Illustration: Don Morris
Women can forget about equality with men, warns Emory anthropologist Mel Konner.
It’s even better than that. Why should women embrace mere equality when their movement is toward superiority? It is maleness that has Konner worried in his latest book, “Women After All: Sex, Evolution and the End of Male Supremacy,” which looks at the history and future of gender and power dynamics.
Konner will be one of the featured authors in the ever-popular Science track of the Decatur Book Festival this weekend. He’ll take the stage at 3 pm on Saturday, September 5, at the Marriot Conference Center.
The last line of Konner’s book jacket reads: “Provocative and richly informed, ‘Women After All’ is bound to be controversial across the sexes.”
As Konner acknowledges on his personal web site, the first murmurings came about after a short adaptation of the book ran in the Wall Street Journal. Hundreds of angry men responded within a couple of days. His wife, home alone during that period, double-locked the door. Konner’s editor at the Wall Street Journal apologized for failing to instruct him not to read the comments.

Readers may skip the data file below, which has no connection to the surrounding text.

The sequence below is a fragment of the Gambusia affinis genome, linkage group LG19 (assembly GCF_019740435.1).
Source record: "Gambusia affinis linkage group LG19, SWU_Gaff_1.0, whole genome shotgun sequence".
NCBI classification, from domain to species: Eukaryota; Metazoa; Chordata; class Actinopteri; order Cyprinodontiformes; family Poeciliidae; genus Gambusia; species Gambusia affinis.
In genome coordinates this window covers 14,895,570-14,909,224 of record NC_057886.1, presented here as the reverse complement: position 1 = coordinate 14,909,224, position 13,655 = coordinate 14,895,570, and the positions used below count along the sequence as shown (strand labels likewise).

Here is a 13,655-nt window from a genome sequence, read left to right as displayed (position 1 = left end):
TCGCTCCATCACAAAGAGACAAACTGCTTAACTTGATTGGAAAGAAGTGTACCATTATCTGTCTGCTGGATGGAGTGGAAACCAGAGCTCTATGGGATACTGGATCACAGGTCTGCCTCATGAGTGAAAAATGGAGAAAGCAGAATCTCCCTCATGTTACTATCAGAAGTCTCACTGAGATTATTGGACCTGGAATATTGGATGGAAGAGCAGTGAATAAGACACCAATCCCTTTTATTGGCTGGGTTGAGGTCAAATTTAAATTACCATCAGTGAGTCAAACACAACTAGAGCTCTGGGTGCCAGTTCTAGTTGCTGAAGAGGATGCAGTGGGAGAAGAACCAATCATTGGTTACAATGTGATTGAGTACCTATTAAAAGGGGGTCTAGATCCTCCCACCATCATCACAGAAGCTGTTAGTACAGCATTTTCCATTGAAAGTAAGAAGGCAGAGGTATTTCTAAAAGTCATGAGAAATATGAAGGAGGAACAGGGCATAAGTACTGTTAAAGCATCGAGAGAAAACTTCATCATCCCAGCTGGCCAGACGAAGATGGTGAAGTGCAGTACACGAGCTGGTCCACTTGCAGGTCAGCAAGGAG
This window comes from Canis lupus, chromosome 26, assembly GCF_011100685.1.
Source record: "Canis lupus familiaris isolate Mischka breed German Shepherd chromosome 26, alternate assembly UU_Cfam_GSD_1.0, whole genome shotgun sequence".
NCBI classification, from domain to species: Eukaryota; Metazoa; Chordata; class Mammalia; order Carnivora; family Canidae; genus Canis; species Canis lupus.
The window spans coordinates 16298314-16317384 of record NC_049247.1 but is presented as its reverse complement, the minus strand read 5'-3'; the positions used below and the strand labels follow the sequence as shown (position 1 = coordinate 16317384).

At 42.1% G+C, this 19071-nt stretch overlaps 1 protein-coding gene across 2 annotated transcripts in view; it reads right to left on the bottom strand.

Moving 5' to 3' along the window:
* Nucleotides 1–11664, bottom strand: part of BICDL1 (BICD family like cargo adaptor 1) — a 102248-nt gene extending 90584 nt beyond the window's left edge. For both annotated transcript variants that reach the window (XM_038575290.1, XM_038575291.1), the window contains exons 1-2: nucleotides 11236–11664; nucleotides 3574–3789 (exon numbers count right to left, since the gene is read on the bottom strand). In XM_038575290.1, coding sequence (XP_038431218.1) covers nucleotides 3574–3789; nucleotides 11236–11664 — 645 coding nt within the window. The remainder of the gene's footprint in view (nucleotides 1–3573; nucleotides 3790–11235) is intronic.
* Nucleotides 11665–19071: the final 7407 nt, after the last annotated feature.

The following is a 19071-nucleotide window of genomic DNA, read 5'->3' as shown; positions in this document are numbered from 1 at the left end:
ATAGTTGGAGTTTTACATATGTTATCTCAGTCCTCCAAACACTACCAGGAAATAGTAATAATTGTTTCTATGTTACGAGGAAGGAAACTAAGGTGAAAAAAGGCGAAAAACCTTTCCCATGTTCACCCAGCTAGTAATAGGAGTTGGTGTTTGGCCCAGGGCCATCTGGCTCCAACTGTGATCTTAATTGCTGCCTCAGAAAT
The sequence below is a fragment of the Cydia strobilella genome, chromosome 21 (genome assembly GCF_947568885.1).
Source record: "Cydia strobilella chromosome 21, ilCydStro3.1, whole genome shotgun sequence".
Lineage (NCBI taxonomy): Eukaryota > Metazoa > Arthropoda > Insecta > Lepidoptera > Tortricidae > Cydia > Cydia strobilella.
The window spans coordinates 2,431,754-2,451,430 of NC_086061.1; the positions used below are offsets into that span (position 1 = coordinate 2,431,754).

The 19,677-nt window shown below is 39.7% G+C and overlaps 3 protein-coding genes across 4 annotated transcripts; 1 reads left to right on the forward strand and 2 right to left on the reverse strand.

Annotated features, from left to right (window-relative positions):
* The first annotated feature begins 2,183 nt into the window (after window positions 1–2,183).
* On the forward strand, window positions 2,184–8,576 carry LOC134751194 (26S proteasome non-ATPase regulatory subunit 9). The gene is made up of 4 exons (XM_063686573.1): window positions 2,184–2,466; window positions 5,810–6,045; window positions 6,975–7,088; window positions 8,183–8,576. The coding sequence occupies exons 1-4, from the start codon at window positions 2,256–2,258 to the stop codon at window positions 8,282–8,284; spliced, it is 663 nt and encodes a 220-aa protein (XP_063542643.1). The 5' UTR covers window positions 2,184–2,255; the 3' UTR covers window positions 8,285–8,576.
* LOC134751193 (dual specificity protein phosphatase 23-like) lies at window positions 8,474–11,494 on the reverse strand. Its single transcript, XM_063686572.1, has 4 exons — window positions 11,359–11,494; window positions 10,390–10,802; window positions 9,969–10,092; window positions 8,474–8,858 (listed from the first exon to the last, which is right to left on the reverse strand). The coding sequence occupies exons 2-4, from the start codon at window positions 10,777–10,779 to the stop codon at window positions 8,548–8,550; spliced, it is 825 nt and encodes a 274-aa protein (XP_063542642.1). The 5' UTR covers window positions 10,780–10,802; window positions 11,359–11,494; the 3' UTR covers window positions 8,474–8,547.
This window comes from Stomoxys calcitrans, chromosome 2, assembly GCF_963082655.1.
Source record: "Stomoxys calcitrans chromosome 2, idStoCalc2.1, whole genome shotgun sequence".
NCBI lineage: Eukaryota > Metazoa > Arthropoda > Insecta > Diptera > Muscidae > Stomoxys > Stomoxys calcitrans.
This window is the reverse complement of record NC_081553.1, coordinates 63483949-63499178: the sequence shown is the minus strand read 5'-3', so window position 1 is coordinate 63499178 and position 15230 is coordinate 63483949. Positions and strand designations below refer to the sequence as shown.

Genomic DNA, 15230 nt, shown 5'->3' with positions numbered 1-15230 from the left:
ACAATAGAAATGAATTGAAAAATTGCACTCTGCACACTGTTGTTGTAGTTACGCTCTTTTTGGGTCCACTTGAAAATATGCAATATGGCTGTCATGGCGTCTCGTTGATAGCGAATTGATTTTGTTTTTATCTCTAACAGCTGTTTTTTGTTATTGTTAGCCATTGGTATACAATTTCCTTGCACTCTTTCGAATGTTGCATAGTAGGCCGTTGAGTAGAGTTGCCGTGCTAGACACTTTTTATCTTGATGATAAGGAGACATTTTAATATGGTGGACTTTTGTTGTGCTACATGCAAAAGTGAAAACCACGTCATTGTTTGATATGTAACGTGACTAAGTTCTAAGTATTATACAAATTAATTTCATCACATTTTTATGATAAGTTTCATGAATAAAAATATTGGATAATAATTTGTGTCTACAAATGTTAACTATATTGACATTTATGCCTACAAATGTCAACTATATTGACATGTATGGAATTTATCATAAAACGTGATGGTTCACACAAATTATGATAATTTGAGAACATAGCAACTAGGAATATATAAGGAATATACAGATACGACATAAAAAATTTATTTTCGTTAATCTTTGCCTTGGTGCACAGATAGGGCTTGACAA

For his part, Konner is hiding in plain sight, saying “Clearly, I’ve touched a nerve, and I’m happy about that.”
Konner talks about a future that his grandson will inhabit, a “new world” that “will be better for him because women help run it.”
You can read more about Konner’s book in the latest issue of Emory Magazine.
Another provocative issue at the intersection of science and society is explored in “Vaccine Nation: America’s Changing Relationships with Immunization,” by Emory historian Elena Conis. She will discuss her book at 4:15 pm on Saturday at the Marriott Conference Center.